Over 194,000 Russians had entered Kazakhstan, Georgia and Finland by Tuesday. It wasn't possible to discern how many of them fled the military call-up and how many traveled for other reasons, but the numbers were much higher than those before the call-up.

According to officials from all three countries, by the end of the week the influx had decreased.

It was not clear if this was related to the temporary military recruitment centers that Russian authorities hastily set up along land borders or to the policy of turning men away from the borders, citing mobilization laws.

On Friday, Finland barred Russians with tourist visas from entering the country and only 1,688 Russians were able to cross by land into the Nordic country that day, according to the Finnish Border Guard.

Georgia saw fewer Russians entering, too: only 6,109 between Thursday and Friday, the country's Interior Ministry reported.

The decrease of the flow of Russians to Georgia, which together with Kazakhstan comprised two most popular destinations for those crossing by land, also may have to do with restrictions. But officials in Kazakhstan noted a decrease in numbers as well, even though no official restrictions have been enforced on either side of its border with Russia.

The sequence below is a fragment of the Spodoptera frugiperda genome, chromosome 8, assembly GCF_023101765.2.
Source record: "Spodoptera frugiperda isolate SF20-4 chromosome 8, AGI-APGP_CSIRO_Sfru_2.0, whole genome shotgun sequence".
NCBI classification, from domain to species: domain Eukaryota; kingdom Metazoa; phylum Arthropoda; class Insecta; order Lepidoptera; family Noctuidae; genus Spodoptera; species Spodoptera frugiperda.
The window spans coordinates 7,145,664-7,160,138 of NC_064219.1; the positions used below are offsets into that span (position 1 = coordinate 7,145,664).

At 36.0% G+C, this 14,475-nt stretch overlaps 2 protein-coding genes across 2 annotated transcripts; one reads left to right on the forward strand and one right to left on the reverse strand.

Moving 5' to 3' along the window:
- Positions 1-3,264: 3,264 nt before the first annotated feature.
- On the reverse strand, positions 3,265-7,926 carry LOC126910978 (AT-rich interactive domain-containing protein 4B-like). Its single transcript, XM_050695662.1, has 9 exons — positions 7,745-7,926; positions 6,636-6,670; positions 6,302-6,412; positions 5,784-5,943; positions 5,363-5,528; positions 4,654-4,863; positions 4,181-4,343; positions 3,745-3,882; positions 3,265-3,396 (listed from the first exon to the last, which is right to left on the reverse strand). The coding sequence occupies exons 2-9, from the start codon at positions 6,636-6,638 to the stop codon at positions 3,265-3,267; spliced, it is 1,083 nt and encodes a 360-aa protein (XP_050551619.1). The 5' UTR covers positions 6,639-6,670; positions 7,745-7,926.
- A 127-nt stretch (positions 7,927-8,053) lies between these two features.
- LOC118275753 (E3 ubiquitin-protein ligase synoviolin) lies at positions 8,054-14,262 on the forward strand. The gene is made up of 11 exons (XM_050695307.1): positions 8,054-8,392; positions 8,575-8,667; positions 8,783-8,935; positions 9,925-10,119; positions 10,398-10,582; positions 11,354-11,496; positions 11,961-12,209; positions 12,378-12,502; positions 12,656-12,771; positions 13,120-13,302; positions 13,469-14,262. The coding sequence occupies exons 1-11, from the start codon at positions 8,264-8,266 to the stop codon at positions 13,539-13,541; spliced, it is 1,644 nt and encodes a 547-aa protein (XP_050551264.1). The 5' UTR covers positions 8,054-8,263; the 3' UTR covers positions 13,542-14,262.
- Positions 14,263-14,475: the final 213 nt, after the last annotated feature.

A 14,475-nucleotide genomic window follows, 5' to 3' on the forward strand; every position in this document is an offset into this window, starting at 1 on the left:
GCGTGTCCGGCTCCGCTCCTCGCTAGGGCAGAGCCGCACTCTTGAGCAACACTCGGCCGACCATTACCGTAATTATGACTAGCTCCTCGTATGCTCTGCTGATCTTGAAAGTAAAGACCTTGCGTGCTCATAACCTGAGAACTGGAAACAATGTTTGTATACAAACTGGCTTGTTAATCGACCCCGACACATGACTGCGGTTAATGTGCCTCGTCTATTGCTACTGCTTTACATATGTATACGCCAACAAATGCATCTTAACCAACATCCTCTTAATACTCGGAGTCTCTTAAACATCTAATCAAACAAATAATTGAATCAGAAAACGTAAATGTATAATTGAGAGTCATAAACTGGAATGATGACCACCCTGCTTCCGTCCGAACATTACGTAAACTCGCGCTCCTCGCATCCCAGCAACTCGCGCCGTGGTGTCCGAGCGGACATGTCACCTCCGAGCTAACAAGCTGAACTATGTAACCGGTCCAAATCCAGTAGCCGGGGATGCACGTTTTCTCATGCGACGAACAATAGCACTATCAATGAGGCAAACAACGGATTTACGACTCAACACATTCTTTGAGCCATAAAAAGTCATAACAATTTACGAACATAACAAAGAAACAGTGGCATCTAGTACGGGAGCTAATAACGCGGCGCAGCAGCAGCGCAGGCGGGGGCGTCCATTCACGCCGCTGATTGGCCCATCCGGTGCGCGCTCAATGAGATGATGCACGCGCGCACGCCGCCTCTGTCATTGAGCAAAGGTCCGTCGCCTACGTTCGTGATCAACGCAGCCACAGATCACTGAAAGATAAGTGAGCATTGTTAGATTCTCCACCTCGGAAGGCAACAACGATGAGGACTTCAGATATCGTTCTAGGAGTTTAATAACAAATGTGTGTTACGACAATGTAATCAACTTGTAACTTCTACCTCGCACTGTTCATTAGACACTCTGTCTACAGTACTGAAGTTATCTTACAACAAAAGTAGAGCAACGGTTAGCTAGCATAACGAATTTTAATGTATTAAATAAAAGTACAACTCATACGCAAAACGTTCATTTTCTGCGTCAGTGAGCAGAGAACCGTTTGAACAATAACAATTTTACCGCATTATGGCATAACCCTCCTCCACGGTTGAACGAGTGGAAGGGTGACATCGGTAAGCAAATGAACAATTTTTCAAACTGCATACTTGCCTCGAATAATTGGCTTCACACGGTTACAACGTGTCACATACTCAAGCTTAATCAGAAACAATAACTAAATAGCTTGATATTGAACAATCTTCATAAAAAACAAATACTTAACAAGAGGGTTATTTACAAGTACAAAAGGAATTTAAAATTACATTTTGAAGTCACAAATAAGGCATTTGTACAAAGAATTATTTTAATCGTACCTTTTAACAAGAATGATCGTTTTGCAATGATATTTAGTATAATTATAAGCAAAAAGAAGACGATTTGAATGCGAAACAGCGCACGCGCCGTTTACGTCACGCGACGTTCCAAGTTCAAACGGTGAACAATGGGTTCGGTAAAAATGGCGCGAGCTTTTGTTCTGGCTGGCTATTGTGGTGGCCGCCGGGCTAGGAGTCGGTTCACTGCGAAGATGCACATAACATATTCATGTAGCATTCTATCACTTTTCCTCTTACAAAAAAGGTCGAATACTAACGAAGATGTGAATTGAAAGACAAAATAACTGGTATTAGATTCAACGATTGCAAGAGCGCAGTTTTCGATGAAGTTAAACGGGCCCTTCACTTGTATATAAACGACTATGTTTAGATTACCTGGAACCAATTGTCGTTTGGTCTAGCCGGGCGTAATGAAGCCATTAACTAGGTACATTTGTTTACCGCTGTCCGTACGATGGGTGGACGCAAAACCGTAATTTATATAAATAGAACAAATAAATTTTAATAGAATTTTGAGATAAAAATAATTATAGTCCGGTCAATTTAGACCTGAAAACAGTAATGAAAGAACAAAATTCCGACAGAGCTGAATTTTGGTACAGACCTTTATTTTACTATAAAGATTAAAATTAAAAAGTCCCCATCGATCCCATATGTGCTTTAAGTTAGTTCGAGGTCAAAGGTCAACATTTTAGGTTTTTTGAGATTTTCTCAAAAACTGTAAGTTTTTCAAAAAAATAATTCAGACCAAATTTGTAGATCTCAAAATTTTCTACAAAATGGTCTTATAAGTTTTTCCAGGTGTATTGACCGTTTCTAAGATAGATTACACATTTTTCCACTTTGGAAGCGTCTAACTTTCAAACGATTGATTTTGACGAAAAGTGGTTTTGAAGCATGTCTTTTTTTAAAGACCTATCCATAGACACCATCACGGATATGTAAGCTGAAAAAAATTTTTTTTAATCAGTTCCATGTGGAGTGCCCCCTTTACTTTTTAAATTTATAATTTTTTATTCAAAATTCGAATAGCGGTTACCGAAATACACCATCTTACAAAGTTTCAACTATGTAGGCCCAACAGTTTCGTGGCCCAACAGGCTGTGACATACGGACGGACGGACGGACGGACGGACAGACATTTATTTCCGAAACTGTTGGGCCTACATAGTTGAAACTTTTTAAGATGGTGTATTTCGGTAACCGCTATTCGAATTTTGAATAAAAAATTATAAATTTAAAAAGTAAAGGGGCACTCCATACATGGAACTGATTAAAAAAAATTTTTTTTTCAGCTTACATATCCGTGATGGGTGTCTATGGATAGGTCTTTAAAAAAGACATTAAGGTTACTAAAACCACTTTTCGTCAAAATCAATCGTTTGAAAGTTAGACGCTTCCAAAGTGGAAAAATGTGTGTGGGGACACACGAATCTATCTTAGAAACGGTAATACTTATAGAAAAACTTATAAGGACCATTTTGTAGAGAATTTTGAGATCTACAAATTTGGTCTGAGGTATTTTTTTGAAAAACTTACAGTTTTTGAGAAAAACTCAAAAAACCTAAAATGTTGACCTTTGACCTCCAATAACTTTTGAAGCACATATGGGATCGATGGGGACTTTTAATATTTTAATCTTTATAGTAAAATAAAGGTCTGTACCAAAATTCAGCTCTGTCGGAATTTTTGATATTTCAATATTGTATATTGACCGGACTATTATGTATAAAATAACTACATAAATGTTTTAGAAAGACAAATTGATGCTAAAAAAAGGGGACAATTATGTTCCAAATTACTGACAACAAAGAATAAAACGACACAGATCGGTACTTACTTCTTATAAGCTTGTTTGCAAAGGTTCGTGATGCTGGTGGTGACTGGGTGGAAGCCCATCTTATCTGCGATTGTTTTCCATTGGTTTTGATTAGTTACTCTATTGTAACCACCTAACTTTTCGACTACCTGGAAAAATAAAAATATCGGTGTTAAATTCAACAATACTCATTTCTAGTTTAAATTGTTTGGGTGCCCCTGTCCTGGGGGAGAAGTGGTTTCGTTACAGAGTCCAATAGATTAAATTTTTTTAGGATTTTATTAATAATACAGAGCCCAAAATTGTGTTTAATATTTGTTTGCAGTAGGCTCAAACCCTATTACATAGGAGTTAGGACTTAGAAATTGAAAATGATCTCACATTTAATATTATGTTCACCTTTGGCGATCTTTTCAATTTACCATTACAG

The Kazakh Interior Minister Marat Akhmetzhanov pointed Saturday to a "persistent downward trend" in the number of Russians entering the country: only 14,100 crossed into Kazakhstan on Friday It wasn't immediately clear what caused the numbers to drop.

Zelenskyy formally applied Friday for NATO membership, upping the pressure on Western allies to defend Ukraine.

In Washington, Biden signed a bill that provides another infusion -- more than $12.3 billion -- in military and economic aid linked to the war in Ukraine.

Information for this article was contributed by Jon Gambrell, Adam Schreck and staff members of The Associated Press.

  photo  A woman poses for a photo session at the Dnipro riverbank in Kyiv, Ukraine, Saturday, Oct. 1, 2022. (AP Photo/Francisco Seco)